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This course explores crises in leadership in the Torah, from populist revolts to rivalry on high. We will review the sin of the Golden Calf and the breaking of the Tablets and Moses’ response to the ministering women and their gift of mirrors. We will also address several crises in the desert sojourn: the grumblings for meat, questions of prophecy, the sin of the spies, and Korah’s rebellion. Readings will draw from classic and modern sources. Prior text experience with the Hebrew Bible or Meah course required.

Instructor: Rachel Adelman

Hebrew College: Mondays, 4-5:30 p.m., February 10, 24; March 2, 16, 23, 30; April 20 and 27; May 4, 11.

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These sessions will include Torah text study, mindfulness and body centered exercises, journaling and compassionate listening partnerships to help cultivate an authentic relationship with self, others and God.

Instructor: Ketriellah Goldfeder

Private Home, Sharon: Sundays, 7:30-9 p.m., January 12, 26; February 9, 23; March 8, 22; April 26; May 10, 24; and June 7, 21.

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Looking back on many millennia of Jewish existence, there have been some particularly unconventional and surprising moments in our tradition. In Eser 2020, we’re looking at these moments in relation to current themes and trends within the modern Jewish community, using these past events to offer new insights into how we understand contemporary Jewish identity for young adults.

Topics include:

  • Discovery of Ethopian Jewry (1867)
  • Baruch Spinoza (1655)
  • Trefa Banquet (1883)
  • Mushroom Synagogues shut down (1920s)
  • Golden calf (biblical)
  • Abraham’s Circumcision (biblical)
  • G*D of Vengeance arrests (1923)
  • Stars banned at Dyke March (2018)
  • Revival of Hebrew language (1881)
  • David and Batsheva (biblical)

Named for its 10 sessions, Eser brings together young adults throughout Greater Boston each spring to explore contemporary issues and ideas through a Jewish lens, and to build connection and community through conversation. Eser participants meet  for 10 sessions of facilitated discussion and Jewish learning around a specific “top ten” theme in convenient locations across the Boston area.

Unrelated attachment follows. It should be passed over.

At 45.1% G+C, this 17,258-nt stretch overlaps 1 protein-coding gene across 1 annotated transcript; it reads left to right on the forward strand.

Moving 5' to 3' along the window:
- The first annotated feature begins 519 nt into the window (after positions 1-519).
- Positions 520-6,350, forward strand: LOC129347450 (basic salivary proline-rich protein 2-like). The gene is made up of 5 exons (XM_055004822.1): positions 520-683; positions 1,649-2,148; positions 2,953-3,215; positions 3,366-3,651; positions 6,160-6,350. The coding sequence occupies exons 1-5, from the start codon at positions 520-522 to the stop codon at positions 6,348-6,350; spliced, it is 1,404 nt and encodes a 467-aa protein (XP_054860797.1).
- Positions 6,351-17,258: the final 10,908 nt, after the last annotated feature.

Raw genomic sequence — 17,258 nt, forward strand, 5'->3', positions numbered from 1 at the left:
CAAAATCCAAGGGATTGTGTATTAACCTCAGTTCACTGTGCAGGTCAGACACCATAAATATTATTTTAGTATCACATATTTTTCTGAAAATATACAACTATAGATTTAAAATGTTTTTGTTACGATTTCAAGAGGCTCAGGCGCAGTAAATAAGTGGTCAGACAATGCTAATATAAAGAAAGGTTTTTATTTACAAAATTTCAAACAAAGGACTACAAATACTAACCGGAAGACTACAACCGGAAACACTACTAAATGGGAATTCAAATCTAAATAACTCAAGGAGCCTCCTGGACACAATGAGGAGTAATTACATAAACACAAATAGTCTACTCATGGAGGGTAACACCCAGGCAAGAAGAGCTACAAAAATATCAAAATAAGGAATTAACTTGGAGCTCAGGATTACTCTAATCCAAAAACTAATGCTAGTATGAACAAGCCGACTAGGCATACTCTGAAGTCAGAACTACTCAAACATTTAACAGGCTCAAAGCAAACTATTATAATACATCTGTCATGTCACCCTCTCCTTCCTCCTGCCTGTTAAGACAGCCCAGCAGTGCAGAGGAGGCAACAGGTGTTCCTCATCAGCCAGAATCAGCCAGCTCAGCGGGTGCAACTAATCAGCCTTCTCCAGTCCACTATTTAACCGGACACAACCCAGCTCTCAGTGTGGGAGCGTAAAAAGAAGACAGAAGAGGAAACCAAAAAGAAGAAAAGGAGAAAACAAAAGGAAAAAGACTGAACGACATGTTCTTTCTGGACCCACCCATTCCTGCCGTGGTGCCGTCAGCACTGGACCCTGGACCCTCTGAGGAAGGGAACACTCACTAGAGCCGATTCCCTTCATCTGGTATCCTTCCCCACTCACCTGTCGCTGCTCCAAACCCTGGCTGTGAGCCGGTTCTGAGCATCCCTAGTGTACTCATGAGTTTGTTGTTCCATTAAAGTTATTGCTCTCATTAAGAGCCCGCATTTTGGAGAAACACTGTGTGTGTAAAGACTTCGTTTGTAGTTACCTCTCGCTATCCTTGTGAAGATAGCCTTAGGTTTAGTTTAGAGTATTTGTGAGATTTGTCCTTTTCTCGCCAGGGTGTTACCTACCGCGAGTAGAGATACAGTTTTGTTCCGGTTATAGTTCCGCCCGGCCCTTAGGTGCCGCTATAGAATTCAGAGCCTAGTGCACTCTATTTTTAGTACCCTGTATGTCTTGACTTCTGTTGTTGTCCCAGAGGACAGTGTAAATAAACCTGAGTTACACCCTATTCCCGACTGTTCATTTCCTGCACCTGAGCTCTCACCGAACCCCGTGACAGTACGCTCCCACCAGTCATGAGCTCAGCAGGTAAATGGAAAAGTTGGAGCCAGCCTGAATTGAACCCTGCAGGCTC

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This 6-session course is designed to connect participants to foundational knowledge about Israel and show how these facts affect key stances. Originally developed as part of the My Israel program for Gann students, it is a lively interactive class based on recitation of source material, dual-instructor explanation, and probing group discussions. Each session also includes role-playing demonstrations that bring to life seminal arguments between figures of historical importance, and between supporters of conflicting viewpoints for the future of Israel, and its people and neighbors.

Instructors: Jonathan Golden and Yoni Kadden

Gann Academy: Mondays, 7:00-9:00 p.m., February 24; March 2, 16, 23, 30; April 20.

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Taught by Beni Summers, this 6-part class will look at relevant intersections between Jewish practice and mindfulness, and more specifically, will move through a typical day in a busy life and how we can infuse more moments of life with present moment awareness. We will look at some Jewish texts, the latest research pertaining to mindfulness and its benefits on the brain, and will also play around with creating our own mindful Jewish rituals. No previous mindfulness experiences necessary.

Instructor: Beni Summers

Private home in Somerville: Wednesdays, 7:15-8:45 p.m., January 29; February 5, 12, 19 and 26; March 4.

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Take a mystical ride through Genesis, with text study and discussion on the existential relevance of these familiar stories. Why do we need a creation story that is clearly not meant to be read literally? What is the Garden of Eden really about? Explore themes of identity, boundaries, and an adult version of faith.